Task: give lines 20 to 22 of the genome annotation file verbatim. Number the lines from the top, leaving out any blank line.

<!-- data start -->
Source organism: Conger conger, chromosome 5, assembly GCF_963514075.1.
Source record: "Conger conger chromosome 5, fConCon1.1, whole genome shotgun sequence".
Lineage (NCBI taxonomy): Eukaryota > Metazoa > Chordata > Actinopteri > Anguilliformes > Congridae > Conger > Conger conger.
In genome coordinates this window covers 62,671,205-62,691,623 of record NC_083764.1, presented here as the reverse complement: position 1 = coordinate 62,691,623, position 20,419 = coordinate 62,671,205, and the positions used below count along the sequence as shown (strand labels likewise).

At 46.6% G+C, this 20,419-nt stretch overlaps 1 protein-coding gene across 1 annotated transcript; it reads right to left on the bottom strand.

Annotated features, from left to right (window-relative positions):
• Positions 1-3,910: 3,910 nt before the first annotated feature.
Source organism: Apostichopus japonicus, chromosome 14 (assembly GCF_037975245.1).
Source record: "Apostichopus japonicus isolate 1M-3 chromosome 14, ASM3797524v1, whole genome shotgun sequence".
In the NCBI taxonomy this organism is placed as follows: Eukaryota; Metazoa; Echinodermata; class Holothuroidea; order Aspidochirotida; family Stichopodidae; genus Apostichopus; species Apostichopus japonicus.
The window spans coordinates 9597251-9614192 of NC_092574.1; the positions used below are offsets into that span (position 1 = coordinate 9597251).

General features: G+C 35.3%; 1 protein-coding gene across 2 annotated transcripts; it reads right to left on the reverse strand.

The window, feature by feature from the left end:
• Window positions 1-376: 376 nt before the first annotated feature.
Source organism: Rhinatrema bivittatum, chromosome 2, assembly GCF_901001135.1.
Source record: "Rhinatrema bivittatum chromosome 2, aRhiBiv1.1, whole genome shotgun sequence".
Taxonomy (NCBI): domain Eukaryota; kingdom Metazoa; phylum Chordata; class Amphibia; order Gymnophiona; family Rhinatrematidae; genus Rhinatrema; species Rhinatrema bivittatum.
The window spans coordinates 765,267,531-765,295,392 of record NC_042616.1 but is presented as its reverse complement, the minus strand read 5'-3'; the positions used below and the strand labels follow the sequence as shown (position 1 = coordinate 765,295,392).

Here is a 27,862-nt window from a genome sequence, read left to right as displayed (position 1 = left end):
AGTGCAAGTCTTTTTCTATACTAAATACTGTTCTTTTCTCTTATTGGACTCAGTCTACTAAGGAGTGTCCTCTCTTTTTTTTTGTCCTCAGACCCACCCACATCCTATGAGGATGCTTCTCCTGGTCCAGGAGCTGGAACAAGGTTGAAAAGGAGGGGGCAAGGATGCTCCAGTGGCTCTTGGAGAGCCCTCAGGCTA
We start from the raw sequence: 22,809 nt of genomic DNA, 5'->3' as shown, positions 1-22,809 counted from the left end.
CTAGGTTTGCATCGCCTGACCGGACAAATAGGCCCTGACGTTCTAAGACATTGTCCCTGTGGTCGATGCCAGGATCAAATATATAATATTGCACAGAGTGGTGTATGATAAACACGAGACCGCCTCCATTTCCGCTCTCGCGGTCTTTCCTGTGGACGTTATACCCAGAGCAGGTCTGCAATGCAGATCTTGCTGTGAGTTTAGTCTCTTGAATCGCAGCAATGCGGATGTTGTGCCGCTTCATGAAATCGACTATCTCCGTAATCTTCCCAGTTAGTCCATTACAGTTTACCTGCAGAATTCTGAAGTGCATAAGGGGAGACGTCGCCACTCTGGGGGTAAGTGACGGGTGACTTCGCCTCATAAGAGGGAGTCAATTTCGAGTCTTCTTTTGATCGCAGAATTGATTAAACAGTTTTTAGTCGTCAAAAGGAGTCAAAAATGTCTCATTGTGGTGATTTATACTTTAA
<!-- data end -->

AGTGCAAGTCTTTTTCTATACTAAATACTGTTCTTTTCTCTTATTGGACTCAGTCTACTAAGGAGTGTCCTCTCTTTTTTTTTGTCCTCAGACCCACCCACATCCTATGAGGATGCTTCTCCTGGTCCAGGAGCTGGAACAAGGTTGAAAAGGAGGGGGCAAGGATGCTCCAGTGGCTCTTGGAGAGCCCTCAGGCTA
We start from the raw sequence: 22,809 nt of genomic DNA, 5'->3' as shown, positions 1-22,809 counted from the left end.
CTAGGTTTGCATCGCCTGACCGGACAAATAGGCCCTGACGTTCTAAGACATTGTCCCTGTGGTCGATGCCAGGATCAAATATATAATATTGCACAGAGTGGTGTATGATAAACACGAGACCGCCTCCATTTCCGCTCTCGCGGTCTTTCCTGTGGACGTTATACCCAGAGCAGGTCTGCAATGCAGATCTTGCTGTGAGTTTAGTCTCTTGAATCGCAGCAATGCGGATGTTGTGCCGCTTCATGAAATCGACTATCTCCGTAATCTTCCCAGTTAGTCCATTACAGTTTACCTGCAGAATTCTGAAGTGCATAAGGGGAGACGTCGCCACTCTGGGGGTAAGTGACGGGTGACTTCGCCTCATAAGAGGGAGTCAATTTCGAGTCTTCTTTTGATCGCAGAATTGATTAAACAGTTTTTAGTCGTCAAAAGGAGTCAAAAATGTCTCATTGTGGTGATTTATACTTTAA